Solid State Drives…. Explained

solid-state-drivesUntil recently most PCs and laptops were equipped with Hard Disk Drives (HDDs) to store your computer files. Think of a HDD as similar to DVD – it works by reading/writing data onto a spinning disc that holds your data. Like a DVD, HDDs are “non-volatile” which means the data doesn’t disappear when power is turned off.

Introducing Solid State Drives (SSDs) – a relatively new technology that also stores your computer files, but in a different way to the traditional HDD. A SSD is not a spinning disc. Similar to your USB drive SSDs are a series of interconnected flash memory chips. What differentiates SSDs from your USB drive is the type and speed of the memory – SSDs are much faster and far more expensive.

The proliferation of Netbooks, Ultrabooks and Ultraportables has helped sales volumes of Solid State Drives (SSD) and if you are shopping around for a new PC or laptop you will probably have the choice of HDD or SSD. So which drive is right for you?

The benefits of SSD over HDD

Improved Speed. The big benefit of SSD over HDD is performance. A SSD-equipped PC will boot in seconds, certainly under a minute. A hard drive requires time to speed up to operating specs, and will continue to be slower than an SSD during normal operation. Performance varies depending on model and environment but a 2x speed improvement is typical.

Durability. SSDs have no moving parts so risk of failure is much lower. Heat build-up is minimised and flash-based drives are inherently more resistant to vibration and shock. SSDs are more likely to survive if you drop your laptop bag or your system is shaken about while it’s operating. If you’re rough on your equipment, a SSD is recommended.

Power draw. SSDs are typically more power efficient leading to improvements in battery life when compared to HDDs. They are also smaller than HDDs which is why they are better suited to thinner and lighter Ultrabooks.

Less noise. Even the quietest HDD will emit some noise when in use from the drive spinning or the read arm moving back and forth. Faster hard drives will make more noise than slower ones. SSDs make virtually no noise at all because they are non-mechanical.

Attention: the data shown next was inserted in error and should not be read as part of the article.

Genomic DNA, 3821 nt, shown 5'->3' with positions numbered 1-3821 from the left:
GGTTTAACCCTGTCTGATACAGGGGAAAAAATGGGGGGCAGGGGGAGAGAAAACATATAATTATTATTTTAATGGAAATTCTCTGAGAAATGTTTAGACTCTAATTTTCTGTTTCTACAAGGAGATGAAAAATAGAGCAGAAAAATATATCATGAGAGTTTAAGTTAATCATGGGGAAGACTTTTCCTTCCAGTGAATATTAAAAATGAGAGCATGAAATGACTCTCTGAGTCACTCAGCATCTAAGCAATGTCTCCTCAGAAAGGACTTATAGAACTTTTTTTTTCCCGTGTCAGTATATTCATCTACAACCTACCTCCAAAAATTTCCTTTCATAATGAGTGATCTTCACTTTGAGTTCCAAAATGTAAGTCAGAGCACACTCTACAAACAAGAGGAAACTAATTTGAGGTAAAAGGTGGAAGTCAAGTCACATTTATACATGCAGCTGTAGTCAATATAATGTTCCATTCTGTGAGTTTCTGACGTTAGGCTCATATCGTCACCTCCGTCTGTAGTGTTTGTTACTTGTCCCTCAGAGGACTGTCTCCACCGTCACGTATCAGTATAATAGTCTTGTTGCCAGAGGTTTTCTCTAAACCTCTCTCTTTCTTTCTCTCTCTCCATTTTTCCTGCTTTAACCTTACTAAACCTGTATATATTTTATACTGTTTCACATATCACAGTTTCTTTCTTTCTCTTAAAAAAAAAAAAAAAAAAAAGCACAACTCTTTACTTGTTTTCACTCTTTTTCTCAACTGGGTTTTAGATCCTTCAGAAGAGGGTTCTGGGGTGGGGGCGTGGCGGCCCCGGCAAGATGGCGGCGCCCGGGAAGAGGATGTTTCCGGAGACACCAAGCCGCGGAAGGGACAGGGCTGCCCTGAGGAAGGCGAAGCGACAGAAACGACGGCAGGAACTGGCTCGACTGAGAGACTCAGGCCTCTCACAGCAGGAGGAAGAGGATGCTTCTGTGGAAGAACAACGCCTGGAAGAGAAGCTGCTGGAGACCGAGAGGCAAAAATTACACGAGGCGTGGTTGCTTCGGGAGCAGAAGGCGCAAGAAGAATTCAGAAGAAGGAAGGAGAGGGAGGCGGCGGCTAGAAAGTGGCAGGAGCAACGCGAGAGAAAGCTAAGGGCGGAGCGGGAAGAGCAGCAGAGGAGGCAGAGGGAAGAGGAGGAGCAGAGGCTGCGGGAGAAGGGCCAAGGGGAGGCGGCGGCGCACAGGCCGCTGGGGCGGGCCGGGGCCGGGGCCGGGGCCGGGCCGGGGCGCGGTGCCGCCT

The limitations of SSD versus HDD

Cost. Although prices are dropping, SSDs are still far more expensive than HDDs. For a basic 1TB internal 2.5-inch drive you’ll pay about $85 for an HDD but an SSD is a whopping $600 (as of July 2014).

Capacity. SSDs drive space is restricted compared to HDDs. SSDs currently top out at 1TB of drive space but you rarely find Solid State Drives with more than 256GB of storage. Most HDDs are 500GB+ and it’s not uncommon to see systems with 1TB or 2TB HDD storage.

Longevity. SSDs wear out over time because each cell in a flash memory bank has a limited number of times it can be written and erased. However unless you are a video editor you are more likely to discard the system for obsolescence before you start running into drive errors.

Which is right for you?

In summary the traditional Hard Disk Drive is still the way to go if you are limited on budget, you need lots of disk space for your downloads or if you are a video editor.

Solid State Drives are great if you are always on the road or if you demand the best performance out of your system. You’ll pay more but many think the extra expense is worth it.

Hybrid Cloud: a solution for your IT?

cloudThe technology landscape is changing and we are being told the Cloud is going to dominate the future of IT. There are compelling reasons to move to Cloud products that offer us cost savings and the ability to scale.

What is Hybrid?

Not everything can or should go to the Cloud just yet which is why you might have heard of the term: “Hybrid”. This means that you still have a server in your business to do some of the heavy lifting but you also have some of your solutions in the Cloud. A good example of this is running your ERP or Finance systems in-house with your email and intranet in the Cloud.

What goes to the Cloud, and what stays?

To help you decide which parts to keep in-house and which parts to migrate to the Cloud, consider the following:

Capability of the technology – If the Cloud technology now offers all of the features you require for a particular application then Cloud is a real consideration. There are many technologies that are not yet ready for Cloud.

Perception of security – Does the Cloud provider meet your requirements for security, privacy and data sovereignty? Only put data into the Cloud if you are confident that it is protected.

Cost of implementation – Will adopting the Cloud solution have an impact on the implementation cost or could it reduce the need for investment in internal infrastructure?

Cost of management – To really assess the value of a Cloud solution it is best to consider its costs over a 4-year period and compare that with the cost of an in-house, server-based alternative. Although many Cloud solutions keep getting cheaper as more people use them, this will not always be the case. Use today’s price as a baseline for comparing the costs.

HP August Deals

Trade up to HP ProLiant Servers, it will be the smartest move you’ll ever make!

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Click for more information on HP ProLiant Servers

 

 
From now, until  August 31, 2014, HP is giving you additional ways to  stretch your IT budget and achieve more with less. Take advantage of these offers  and save*.

HP ProLiant Tower Server Memory Bonus Offer

Offer 1
Tower Solution